Opinion
November 19, 2014

Vermont wants to control Medicare

Dear Editor,

Now that the truth is out of the bag, thanks to Vermont Digger and others, it is clear that our Legislature passed Act 48 with the intent to capture and control Medicare and Medicaid payments and services. What is unclear is, with all the denying coming from the administration and their representatives, did they, or did our elected representatives, even read or know what they were agreeing to when they passed Act 48?

There have been many articles and letters in various publications stating that Vermont single payer is the only way to proceed. And it must be inclusive of all Vermonters as well and will save us millions of dollars (according to some highly paid outside consultants). According to recently released Federal data, medical costs have only gone up 1.9 percent while Green Mountain Care-approved Vermont insurance increases close to 10 percent. If I am not mistaken the so-called hired experts predicted continued spiraling medical cost increases of 10 percent per year to justify potential single payer savings.

My point is that our governor is bent on implementing a major reorganization of Vermont health care, before he knows the costs, benefits and facts of how it would or could, be implemented.

One of my major concerns about the governor’s approach is: as a veteran and retired federal employee, will I be allowed to keep my existing Medicare and Federal insurance (FEHB) that I now pay for? Those questions could impact thousands of retired Vermonters, veterans, postal workers and federal employees who now receive those benefits, although paid for, through various federal programs, including: Medicare parts B & D, Medicare Advantage, and medigap insurance programs. Many of those programs by law cannot be reinstated if the retired recipient is forced to give them up in Vermont.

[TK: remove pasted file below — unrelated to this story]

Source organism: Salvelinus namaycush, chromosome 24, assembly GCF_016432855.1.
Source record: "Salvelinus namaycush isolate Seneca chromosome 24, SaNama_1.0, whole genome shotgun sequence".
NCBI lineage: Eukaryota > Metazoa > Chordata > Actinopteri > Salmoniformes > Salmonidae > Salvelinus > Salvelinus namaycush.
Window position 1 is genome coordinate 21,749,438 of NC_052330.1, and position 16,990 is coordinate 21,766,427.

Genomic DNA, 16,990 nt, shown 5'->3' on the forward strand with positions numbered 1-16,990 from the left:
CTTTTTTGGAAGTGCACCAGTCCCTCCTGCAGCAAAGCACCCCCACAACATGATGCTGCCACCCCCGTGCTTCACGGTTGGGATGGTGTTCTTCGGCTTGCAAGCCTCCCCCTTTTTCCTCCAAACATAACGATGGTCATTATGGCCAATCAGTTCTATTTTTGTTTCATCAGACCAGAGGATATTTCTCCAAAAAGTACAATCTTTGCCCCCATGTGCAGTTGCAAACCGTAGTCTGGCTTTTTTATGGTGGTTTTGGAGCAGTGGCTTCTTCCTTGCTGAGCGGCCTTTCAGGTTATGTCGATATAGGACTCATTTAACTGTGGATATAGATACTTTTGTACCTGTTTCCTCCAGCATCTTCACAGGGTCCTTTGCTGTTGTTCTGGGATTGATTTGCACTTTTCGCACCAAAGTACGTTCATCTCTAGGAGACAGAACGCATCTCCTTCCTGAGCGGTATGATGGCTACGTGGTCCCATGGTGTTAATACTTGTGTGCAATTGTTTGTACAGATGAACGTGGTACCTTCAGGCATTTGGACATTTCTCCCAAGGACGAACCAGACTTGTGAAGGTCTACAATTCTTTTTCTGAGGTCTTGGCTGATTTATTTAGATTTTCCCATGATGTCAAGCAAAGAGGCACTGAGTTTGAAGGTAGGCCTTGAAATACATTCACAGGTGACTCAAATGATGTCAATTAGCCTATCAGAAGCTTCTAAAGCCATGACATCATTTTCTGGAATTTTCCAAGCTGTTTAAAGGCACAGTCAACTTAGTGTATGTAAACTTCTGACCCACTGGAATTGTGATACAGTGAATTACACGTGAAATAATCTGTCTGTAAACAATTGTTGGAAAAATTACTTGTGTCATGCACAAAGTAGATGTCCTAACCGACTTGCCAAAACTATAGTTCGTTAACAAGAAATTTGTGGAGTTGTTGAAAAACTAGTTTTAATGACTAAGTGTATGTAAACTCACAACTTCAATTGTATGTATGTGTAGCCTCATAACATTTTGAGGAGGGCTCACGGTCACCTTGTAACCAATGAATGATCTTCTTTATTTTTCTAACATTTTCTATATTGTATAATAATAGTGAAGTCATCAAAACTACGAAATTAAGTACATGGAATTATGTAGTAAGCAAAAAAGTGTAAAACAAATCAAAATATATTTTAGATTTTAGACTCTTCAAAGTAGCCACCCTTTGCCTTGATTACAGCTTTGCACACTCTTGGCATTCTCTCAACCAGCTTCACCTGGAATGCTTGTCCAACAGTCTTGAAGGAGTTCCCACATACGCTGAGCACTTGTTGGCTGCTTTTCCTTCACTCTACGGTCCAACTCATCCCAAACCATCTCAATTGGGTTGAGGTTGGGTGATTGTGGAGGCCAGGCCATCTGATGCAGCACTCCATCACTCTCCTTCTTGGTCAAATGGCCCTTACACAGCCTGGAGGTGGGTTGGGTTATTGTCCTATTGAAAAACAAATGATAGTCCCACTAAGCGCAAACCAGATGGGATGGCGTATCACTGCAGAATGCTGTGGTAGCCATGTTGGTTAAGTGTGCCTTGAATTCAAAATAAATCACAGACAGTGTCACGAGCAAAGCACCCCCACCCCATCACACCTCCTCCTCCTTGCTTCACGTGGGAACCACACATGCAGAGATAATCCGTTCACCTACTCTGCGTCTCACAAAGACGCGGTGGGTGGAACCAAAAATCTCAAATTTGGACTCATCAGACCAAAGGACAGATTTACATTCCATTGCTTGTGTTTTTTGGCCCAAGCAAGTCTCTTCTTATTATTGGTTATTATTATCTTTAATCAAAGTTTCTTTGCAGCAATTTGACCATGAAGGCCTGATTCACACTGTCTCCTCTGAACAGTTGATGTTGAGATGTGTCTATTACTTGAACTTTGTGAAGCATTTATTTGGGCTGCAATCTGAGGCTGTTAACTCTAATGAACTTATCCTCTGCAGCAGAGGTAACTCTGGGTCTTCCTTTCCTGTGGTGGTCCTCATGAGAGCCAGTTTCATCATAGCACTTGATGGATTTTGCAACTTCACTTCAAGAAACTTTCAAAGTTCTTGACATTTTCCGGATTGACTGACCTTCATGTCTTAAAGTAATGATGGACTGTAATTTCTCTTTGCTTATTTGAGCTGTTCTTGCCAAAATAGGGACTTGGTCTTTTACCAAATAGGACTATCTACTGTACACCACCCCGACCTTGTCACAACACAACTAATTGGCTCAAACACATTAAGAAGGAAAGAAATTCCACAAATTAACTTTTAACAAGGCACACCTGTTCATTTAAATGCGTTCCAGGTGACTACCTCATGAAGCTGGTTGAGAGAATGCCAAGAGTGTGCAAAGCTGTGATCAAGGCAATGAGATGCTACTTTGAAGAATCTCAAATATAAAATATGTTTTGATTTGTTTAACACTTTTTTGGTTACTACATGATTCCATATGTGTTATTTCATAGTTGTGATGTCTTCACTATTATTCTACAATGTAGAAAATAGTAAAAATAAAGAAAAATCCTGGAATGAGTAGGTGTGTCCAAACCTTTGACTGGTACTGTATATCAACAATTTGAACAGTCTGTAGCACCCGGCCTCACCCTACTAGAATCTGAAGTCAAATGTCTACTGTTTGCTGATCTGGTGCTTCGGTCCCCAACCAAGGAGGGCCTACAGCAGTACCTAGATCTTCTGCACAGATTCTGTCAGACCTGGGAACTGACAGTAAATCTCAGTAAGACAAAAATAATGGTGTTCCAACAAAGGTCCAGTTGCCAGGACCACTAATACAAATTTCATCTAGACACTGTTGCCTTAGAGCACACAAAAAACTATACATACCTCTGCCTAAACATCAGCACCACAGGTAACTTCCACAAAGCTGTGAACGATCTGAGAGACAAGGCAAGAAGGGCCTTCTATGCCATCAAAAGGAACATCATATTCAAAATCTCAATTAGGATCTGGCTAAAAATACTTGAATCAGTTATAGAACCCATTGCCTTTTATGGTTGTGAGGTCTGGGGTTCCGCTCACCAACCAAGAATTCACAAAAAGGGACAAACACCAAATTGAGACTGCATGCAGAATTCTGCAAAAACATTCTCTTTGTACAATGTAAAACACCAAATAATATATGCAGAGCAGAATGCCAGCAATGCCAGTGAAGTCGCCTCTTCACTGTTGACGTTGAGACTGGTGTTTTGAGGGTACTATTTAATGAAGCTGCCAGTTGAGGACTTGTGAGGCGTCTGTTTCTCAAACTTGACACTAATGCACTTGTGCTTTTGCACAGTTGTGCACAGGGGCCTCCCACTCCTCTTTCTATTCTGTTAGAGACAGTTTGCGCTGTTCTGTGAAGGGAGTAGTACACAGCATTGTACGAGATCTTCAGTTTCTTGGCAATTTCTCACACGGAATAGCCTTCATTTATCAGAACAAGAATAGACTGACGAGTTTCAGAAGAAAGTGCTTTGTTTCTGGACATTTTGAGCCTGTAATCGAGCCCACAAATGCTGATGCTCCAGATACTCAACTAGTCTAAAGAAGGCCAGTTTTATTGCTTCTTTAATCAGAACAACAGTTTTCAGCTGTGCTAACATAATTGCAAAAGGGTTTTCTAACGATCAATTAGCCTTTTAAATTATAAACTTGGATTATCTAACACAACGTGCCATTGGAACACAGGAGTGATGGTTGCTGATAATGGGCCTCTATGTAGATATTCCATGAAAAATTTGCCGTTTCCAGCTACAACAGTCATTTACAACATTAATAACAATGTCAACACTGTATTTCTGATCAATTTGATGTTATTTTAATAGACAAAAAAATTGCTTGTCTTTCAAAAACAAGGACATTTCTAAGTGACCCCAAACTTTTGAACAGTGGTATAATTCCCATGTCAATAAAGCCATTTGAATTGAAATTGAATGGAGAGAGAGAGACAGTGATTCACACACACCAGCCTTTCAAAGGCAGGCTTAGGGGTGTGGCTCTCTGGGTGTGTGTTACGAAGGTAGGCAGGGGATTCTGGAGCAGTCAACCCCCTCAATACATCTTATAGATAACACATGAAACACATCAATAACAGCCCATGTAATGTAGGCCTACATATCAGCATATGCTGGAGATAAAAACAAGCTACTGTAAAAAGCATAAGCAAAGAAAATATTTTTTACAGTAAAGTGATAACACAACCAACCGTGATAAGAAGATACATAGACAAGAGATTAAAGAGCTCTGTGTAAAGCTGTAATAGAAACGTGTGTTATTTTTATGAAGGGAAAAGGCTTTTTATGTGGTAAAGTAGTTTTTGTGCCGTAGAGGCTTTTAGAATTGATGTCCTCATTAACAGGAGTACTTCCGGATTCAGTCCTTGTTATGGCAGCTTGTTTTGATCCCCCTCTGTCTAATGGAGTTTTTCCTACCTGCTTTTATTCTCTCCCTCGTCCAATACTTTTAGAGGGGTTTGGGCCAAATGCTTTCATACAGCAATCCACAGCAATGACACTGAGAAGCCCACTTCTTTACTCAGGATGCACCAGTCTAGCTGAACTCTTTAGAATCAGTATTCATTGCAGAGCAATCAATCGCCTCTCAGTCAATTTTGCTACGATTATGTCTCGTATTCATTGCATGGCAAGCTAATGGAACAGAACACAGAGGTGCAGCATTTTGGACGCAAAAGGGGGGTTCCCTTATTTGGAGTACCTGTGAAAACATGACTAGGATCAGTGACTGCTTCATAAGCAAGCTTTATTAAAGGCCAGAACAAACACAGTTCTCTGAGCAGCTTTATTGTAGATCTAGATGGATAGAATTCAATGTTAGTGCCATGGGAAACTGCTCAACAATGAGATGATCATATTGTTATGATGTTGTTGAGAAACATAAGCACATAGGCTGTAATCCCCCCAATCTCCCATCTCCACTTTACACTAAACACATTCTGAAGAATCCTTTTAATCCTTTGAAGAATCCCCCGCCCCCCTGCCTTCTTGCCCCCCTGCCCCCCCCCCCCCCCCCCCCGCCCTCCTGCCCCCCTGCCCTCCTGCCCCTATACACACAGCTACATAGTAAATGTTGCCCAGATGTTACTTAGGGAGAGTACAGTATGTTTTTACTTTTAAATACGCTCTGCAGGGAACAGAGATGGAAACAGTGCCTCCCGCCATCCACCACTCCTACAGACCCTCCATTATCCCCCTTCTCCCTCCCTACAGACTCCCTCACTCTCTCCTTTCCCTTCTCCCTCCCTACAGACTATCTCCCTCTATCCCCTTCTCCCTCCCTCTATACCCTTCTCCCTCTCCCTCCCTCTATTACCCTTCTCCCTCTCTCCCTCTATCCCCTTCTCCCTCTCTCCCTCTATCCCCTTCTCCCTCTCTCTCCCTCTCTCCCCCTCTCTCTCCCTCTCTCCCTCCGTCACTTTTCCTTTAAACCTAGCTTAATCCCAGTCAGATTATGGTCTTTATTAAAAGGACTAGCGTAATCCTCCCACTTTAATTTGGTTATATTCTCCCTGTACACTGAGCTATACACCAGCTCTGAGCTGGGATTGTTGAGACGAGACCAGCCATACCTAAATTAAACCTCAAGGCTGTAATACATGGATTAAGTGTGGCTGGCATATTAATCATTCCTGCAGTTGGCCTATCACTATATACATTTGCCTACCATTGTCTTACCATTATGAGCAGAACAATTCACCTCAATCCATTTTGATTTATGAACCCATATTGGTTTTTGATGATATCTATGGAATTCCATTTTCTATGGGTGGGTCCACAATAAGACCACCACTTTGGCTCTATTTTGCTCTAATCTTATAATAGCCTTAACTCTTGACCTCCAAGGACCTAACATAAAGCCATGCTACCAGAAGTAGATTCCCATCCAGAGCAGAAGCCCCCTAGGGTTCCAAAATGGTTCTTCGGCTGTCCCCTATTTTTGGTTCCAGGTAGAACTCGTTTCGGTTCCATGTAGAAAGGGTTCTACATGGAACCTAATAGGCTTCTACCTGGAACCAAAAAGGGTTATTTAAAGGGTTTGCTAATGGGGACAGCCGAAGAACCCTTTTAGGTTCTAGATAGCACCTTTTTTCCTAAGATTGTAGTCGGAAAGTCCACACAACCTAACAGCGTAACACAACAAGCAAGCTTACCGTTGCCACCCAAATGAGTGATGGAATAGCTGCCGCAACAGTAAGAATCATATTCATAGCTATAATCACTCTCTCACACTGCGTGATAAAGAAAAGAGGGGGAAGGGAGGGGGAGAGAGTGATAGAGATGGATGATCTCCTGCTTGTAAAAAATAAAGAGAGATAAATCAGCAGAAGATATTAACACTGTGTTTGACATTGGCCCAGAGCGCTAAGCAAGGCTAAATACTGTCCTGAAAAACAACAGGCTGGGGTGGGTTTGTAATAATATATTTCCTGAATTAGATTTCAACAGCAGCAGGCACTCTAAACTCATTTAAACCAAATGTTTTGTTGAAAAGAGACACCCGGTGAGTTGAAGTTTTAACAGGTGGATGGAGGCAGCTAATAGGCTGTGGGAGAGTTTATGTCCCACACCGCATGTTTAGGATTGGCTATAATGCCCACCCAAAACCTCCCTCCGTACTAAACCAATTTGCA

At one point it was mentioned there was a planned opt-out provision; however, according to some feedback from our legislators, those that did opt out would, nonetheless, still be required to pay through fees, taxes, or other means, even knowing that withdrawing from their existing health care plans was not a viable option, especially considering the potential mobility of retirees to other states.

Another related and unanswered issue is: would Vermont single payer cover medical expenses incurred out of state, or out of the country like many of the federal plans do? Or would those Vermonters have to pay out of pocket, if they even could afford to, and then fight with Vermont single payer to be reimbursed after the fact?

Several months ago I had written to our governor asking about these and other issues and, although I got an acknowledgement, I never received any answers. I have also written to several of our federal legislators asking that these issues be resolved at the federal level prior to granting Vermont waivers. Thus far they appear to be relying on Governor Shumlin to adequately address these issues, which in my opinion is wishful thinking at the expense of thousands of retired Vermonters.

Somewhat related, I was contacted by a health care policy analyst in the administration and I asked about the status of those critical federal waivers. At this point he could only point me to a broad policy statement contained in a link to a document, dated Feb. 6 that stated, in part, “all residents will be enrolled in the program” and, “Shared Responsibility for Large Employers” (large employer penalty). The administration’s timing regarding big business penalties in Vermont couldn’t worse if they tried.

Marty Post, Killington

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